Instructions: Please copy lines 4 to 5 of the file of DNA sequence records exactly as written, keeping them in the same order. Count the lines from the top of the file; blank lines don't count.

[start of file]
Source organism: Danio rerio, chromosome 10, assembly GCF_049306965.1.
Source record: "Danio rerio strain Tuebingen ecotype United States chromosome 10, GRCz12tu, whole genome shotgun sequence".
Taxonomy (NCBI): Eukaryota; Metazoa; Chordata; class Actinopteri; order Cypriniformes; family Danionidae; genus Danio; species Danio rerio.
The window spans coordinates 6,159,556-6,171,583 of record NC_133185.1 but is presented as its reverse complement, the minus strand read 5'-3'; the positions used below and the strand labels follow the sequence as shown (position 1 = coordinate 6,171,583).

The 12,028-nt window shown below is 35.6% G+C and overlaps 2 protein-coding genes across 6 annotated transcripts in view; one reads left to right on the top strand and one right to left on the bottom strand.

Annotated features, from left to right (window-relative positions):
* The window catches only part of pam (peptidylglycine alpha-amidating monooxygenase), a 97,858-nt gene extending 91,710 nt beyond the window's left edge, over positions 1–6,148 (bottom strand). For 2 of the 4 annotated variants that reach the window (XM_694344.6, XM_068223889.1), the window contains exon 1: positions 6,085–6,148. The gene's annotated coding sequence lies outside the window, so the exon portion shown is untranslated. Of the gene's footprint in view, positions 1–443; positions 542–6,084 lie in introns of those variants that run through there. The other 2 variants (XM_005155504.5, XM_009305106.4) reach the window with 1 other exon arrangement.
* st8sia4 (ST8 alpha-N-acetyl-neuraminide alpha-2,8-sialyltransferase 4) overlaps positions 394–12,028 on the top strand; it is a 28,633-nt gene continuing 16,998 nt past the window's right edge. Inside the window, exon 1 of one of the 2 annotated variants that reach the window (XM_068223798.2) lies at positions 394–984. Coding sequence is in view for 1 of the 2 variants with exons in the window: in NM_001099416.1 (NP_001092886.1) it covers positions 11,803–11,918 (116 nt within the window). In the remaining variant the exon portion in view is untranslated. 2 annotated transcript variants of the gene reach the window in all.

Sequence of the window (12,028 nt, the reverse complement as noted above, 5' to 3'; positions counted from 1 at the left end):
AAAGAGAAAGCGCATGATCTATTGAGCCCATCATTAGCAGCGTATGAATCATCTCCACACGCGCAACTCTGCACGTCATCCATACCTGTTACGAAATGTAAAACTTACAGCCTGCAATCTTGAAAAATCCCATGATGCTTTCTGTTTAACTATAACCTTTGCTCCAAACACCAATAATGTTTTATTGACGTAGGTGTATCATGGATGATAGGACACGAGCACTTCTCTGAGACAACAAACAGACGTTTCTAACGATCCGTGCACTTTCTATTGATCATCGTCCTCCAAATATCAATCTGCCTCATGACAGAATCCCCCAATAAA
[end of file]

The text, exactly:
The window spans coordinates 6,159,556-6,171,583 of record NC_133185.1 but is presented as its reverse complement, the minus strand read 5'-3'; the positions used below and the strand labels follow the sequence as shown (position 1 = coordinate 6,171,583).

The 12,028-nt window shown below is 35.6% G+C and overlaps 2 protein-coding genes across 6 annotated transcripts in view; one reads left to right on the top strand and one right to left on the bottom strand.